The drive from Nice to Saint Maxime is over an hour. We took the ferry to get to St. Tropez as it offers wonderful views and is faster than driving. The ferry is 9 € per person. We were surprised by how rough the current was, by our boating experience estimations, 3-5 ft. It was not the most enjoyable ride since we had to stay seated and inside. But well worth saving an hour of drive time.
St. Tropez has the most amazing yachts, luxury designer stores, a market, and narrow cobblestone streets to wander through. We spent three hours walking through St. Tropez, going in and out of the smaller shops and admiring the yachts and the artists.
Had lunch at Le Cafe de Paris.
The town of Port Grimaud was intentionally built to look like Venice; some even call it the Venice of Provence. It is mainly small shops and restaurants. This was not my favorite place to visit since we only had 45 minutes. That meant missing out on visiting the villages of Grimaud. In hindsight, I would have preferred spending extra time in St. Tropez.
Day 5: Cannes and Antibes
Our first stop was in Antibes, a resort town enclosed by 16th-century ramparts. Our guide drove us through the town, and we walked around the market Marché Provençal. It was on our way to Cannes, which we were excited to visit. A typical 30-minute drive, but traffic is congested, especially when you take the coastal drive. It did allow us to see other places like Juan-les Pins, a seaside town very popular with the French looking to get away.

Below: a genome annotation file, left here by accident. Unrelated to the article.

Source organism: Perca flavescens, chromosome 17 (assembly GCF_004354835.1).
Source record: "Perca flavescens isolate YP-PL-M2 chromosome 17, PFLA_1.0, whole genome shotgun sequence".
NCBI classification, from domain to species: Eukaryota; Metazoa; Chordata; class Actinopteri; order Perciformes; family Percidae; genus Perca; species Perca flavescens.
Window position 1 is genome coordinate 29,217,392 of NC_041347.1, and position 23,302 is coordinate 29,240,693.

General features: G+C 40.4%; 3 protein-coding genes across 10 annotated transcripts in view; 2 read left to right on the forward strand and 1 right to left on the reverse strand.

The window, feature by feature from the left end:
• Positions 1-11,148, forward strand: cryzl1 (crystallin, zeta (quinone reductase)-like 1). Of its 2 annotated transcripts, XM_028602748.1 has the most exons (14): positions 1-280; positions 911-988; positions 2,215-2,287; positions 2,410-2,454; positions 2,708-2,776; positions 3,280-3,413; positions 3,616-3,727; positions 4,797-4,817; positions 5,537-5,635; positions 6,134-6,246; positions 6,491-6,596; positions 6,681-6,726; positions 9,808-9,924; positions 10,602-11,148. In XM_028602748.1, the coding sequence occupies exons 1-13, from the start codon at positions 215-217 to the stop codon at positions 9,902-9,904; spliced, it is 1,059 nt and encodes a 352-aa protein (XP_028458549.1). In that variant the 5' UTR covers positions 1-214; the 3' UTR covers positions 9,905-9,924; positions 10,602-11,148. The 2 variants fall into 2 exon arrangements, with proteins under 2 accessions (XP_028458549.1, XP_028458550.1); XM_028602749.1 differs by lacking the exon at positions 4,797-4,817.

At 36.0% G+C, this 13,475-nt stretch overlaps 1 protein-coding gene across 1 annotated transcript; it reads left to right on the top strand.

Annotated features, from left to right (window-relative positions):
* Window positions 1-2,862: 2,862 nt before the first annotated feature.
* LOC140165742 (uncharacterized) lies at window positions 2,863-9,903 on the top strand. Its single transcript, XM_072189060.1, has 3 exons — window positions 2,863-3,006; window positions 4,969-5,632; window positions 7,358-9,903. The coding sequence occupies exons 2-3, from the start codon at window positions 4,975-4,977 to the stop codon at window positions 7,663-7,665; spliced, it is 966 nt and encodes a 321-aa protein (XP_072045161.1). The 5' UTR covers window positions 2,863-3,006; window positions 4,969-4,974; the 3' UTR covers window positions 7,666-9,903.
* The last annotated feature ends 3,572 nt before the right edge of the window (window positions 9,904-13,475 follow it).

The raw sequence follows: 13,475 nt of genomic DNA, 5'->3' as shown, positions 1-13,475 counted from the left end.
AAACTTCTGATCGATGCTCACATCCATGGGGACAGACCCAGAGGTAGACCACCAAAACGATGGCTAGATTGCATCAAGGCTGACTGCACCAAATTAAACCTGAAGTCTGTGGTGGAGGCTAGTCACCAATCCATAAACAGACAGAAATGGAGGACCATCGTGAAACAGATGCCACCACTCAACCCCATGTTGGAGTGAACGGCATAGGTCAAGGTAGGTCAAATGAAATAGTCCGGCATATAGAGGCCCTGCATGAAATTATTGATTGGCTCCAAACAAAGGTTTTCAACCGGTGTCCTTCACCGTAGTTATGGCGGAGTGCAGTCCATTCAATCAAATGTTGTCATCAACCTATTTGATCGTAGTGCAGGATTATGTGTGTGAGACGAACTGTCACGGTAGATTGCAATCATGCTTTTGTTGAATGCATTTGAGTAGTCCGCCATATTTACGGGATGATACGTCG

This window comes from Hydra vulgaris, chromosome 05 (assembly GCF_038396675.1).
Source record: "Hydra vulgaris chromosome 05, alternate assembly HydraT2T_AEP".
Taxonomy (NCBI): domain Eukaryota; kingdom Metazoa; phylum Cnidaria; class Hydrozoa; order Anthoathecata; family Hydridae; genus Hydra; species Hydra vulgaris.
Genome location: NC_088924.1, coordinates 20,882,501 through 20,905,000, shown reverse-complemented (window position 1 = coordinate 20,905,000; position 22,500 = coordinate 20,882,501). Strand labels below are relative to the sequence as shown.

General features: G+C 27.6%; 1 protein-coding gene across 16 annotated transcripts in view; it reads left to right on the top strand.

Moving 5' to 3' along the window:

Cannes was one of our favorite places to visit. It happened during Cannes Lions 2023, a global event for those working in advertising and creative communications, attracting companies including Meta, TikTok, Spotify, Twitter, Apple, Pinterest, Disney, and the larger advertising agencies. It does take up most of La Croisette, the palm tree-lined boulevard that runs parallel to the beach.
Since we all work in advertising/marketing, it was fascinating to see all the activations, from private beach clubs (Pinterest Beach) to TikTok Cabana. To escape the thousands of attendees, we went to Rue d’Antibes. This is where you want to go if you love to shop. That was after visiting the designer stores along La Croisette, including YSL. If you are looking to grab a French designer bag, the prices are less than in the States, and you will get back the VAT tax after uploading it to the kiosk in the airport. Ask the shop for the form, provided it amounts to more than €100.01.
We spent the rest of the time wandering the charming streets filled with local shops, cafes, and restaurants and taking in some luxury hotels, including Carlton Cannes, built in 1913 and set along La Croisette. It is stunning.
Day 6: Marseille
If you are traveling to the French Riviera, you will want to see Marseille and Aix-en-Province. It is close to a three-hour drive from Nice. When I mentioned to a few people that we were going to Marseille, we were warned not to wander Marseille by ourselves. This is why we decided to go on a walking tour. Our guide, Sebastien, was amazing, entertaining, and very informative. Tbh, we never felt unsafe walking around the port area.
The tour took us to Basilique Notre Dame de la Garde, Rue Fort du- Sanctuaire, The Panier, an artistic neighborhood with narrow streets and wall art, Vieux Port, the old asylum, Cathedral de la Major, Fort Saint-Jean.